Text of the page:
Sign In | Create an Account | Welcome, . My Account | Logout | Subscribe | Submit News | News | Local News | Contact Us | Home RSS
 
 
 

UP CLOSE: The Mix’s Ethan Gawel talks shop

July 12, 2019
By ELIZABETH IZZO - Staff Writer (eizzo@adirondackdailyenterprise.com) , Lake Placid News

LAKE PLACID - When he was younger, Ethan Gawel remembers hovering around the radio with his friends and turning the music up loud.

They made mix-tapes together with snippets from radio broadcasts. A funny line from a DJ or an ad, punchy sections of songs - they all went onto a cassette, one after another.

"Even back in the day, I can remember listening to the countdown shows and the talk shows," said Gawel, program director at The Mix radio station, based in Lake Placid.

Article Photos

Ethan Gawel, program director and morning radio host for The Mix, sits in the Lake Placid studio Monday, July 8.
(News photo — Elizabeth Izzo)

"I've always enjoyed listening to the radio, listening to music," he said.

Since 2014, Gawel has been an on-air personality and the program director at WSLP 93.3-FM, now dubbed The Mix after the station merged with Tupper Lake's WRGR 102.1-FM on July 1.

Helping run a radio station isn't too far off what the 32-year-old saw himself doing in life. But doing this job in the heart of the Adirondacks was unexpected.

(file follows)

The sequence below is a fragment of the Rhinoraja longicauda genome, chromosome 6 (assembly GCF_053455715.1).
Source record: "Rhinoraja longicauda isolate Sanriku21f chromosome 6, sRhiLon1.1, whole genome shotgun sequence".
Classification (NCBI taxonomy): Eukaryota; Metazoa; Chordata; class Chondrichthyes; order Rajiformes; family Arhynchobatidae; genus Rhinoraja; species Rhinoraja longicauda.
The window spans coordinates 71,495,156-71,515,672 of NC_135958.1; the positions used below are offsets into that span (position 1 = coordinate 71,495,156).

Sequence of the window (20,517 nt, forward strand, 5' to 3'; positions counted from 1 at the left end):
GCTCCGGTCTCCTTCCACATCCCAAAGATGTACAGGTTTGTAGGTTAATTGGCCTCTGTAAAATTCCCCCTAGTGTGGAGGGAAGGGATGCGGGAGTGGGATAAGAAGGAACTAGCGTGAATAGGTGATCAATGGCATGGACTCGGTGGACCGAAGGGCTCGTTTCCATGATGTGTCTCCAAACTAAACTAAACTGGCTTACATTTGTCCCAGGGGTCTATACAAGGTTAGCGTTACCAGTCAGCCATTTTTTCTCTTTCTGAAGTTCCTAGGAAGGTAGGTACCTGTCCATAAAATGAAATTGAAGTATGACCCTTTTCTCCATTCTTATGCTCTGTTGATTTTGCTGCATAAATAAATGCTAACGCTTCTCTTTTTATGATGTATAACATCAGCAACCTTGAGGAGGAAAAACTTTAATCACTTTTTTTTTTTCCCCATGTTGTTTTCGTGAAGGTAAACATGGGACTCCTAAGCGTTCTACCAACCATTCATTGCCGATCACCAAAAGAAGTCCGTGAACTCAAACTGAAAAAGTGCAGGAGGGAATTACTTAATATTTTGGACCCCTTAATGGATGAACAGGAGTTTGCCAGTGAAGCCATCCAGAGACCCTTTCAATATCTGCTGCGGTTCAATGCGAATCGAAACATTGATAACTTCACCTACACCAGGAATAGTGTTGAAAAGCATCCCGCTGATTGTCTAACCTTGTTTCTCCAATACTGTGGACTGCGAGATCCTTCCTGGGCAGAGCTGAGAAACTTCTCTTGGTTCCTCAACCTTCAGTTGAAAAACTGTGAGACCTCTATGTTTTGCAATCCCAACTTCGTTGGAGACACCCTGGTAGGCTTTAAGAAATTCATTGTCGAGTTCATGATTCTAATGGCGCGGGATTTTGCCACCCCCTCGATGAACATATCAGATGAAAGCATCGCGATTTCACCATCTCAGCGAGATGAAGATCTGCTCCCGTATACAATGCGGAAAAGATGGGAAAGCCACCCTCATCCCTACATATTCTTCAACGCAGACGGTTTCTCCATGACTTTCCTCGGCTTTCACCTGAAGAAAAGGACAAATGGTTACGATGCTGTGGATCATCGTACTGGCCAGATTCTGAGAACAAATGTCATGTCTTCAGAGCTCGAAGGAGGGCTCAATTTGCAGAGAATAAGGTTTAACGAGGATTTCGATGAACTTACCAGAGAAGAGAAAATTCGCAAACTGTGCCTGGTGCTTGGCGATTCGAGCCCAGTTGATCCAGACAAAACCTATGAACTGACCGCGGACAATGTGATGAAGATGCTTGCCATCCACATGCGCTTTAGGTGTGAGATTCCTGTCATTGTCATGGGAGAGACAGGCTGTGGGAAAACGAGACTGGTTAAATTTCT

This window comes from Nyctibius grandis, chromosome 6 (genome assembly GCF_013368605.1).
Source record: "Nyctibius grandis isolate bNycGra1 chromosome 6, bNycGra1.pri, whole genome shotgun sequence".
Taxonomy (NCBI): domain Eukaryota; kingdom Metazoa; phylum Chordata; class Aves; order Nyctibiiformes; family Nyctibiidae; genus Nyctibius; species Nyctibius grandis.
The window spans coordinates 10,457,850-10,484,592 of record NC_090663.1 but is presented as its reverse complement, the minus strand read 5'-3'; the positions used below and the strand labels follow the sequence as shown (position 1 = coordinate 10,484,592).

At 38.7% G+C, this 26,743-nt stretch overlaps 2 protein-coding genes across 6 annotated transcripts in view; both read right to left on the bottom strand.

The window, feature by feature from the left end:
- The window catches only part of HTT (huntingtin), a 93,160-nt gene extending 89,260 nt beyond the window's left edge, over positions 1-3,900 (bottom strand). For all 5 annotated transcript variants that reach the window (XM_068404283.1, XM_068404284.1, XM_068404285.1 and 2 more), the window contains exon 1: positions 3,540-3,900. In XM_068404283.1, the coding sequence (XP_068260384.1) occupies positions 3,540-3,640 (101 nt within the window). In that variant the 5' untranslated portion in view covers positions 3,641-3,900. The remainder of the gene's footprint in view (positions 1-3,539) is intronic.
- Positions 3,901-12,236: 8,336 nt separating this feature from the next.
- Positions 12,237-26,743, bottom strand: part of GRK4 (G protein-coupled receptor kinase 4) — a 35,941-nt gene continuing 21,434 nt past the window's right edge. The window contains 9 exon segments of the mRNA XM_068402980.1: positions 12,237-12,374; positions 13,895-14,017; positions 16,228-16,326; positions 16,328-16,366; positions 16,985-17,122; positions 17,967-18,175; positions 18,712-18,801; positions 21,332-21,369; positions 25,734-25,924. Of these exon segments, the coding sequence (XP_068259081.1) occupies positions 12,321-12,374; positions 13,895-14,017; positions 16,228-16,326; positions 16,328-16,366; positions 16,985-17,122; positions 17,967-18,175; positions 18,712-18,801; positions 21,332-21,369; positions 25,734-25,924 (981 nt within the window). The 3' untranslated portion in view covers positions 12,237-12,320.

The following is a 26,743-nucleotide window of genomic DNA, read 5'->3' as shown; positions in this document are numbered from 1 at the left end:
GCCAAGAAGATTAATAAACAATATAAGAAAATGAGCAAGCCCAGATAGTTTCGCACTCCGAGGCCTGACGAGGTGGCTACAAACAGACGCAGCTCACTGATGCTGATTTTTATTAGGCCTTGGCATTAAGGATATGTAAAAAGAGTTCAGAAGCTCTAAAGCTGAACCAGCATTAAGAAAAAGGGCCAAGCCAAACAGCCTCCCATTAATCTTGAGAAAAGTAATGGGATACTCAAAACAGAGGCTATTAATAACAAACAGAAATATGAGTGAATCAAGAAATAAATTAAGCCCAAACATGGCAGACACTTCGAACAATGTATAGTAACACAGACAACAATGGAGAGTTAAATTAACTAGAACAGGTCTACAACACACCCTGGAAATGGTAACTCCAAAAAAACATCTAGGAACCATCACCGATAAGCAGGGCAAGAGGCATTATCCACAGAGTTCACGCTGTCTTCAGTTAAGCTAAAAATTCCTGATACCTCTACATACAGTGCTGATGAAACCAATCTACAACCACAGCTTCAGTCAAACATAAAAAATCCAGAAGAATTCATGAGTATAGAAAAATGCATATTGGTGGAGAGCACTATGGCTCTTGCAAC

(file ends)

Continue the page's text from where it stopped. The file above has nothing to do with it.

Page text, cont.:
---

Adirondack journey

Gawel is a native of the city of Rochester. He went to St. John Fisher College there and got an internship at a radio station cluster his senior year.

"I've always been interested in radio because I'm kind of camera shy," he said.

As he spoke, Gawel sat in the radio station's studio - a small, dark enclave nestled in the back of The Pines Inn on Saranac Avenue - before a line of brightly lit monitors.

"I find it a lot easier to talk into a microphone without people seeing me," he said.

Gawel started in the radio world as a board operator in Rochester and from there moved into morning drive - the morning time slot when many people listen to the radio while commuting to work.

"I skipped a couple of steps," he said. "Normally you're a programming assistant, an assistant PD."

Gawel worked in radio in his western New York hometown for nearly six years before he decided it was time to move.

"I wanted to find a better opportunity for myself and branch out," he said. "I started applying for jobs all over the country. In 2013, I really started the push.

"You've got to make sure the opportunity is right if you're going to up and leave home."